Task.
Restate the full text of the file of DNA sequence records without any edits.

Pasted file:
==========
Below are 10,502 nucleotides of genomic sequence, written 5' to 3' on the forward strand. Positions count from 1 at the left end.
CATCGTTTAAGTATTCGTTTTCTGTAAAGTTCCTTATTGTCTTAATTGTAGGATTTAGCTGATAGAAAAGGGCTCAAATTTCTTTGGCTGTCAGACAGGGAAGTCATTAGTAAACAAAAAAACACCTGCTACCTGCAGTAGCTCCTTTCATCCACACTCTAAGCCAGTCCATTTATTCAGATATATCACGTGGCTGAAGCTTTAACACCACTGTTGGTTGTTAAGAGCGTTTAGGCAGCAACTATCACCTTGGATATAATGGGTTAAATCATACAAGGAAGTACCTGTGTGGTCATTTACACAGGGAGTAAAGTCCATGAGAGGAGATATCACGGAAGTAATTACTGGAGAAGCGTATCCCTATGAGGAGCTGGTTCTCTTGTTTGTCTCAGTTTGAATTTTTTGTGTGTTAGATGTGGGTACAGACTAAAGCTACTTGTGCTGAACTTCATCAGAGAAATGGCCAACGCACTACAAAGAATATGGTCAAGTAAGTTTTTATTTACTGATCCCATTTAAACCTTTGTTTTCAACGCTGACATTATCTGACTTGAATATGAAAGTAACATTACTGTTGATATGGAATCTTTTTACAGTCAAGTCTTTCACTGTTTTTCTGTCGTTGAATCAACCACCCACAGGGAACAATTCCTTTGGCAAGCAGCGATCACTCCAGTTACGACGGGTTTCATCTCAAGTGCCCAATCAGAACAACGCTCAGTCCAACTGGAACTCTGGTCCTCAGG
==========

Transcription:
Below are 10,502 nucleotides of genomic sequence, written 5' to 3' on the forward strand. Positions count from 1 at the left end.
CATCGTTTAAGTATTCGTTTTCTGTAAAGTTCCTTATTGTCTTAATTGTAGGATTTAGCTGATAGAAAAGGGCTCAAATTTCTTTGGCTGTCAGACAGGGAAGTCATTAGTAAACAAAAAAACACCTGCTACCTGCAGTAGCTCCTTTCATCCACACTCTAAGCCAGTCCATTTATTCAGATATATCACGTGGCTGAAGCTTTAACACCACTGTTGGTTGTTAAGAGCGTTTAGGCAGCAACTATCACCTTGGATATAATGGGTTAAATCATACAAGGAAGTACCTGTGTGGTCATTTACACAGGGAGTAAAGTCCATGAGAGGAGATATCACGGAAGTAATTACTGGAGAAGCGTATCCCTATGAGGAGCTGGTTCTCTTGTTTGTCTCAGTTTGAATTTTTTGTGTGTTAGATGTGGGTACAGACTAAAGCTACTTGTGCTGAACTTCATCAGAGAAATGGCCAACGCACTACAAAGAATATGGTCAAGTAAGTTTTTATTTACTGATCCCATTTAAACCTTTGTTTTCAACGCTGACATTATCTGACTTGAATATGAAAGTAACATTACTGTTGATATGGAATCTTTTTACAGTCAAGTCTTTCACTGTTTTTCTGTCGTTGAATCAACCACCCACAGGGAACAATTCCTTTGGCAAGCAGCGATCACTCCAGTTACGACGGGTTTCATCTCAAGTGCCCAATCAGAACAACGCTCAGTCCAACTGGAACTCTGGTCCTCAGG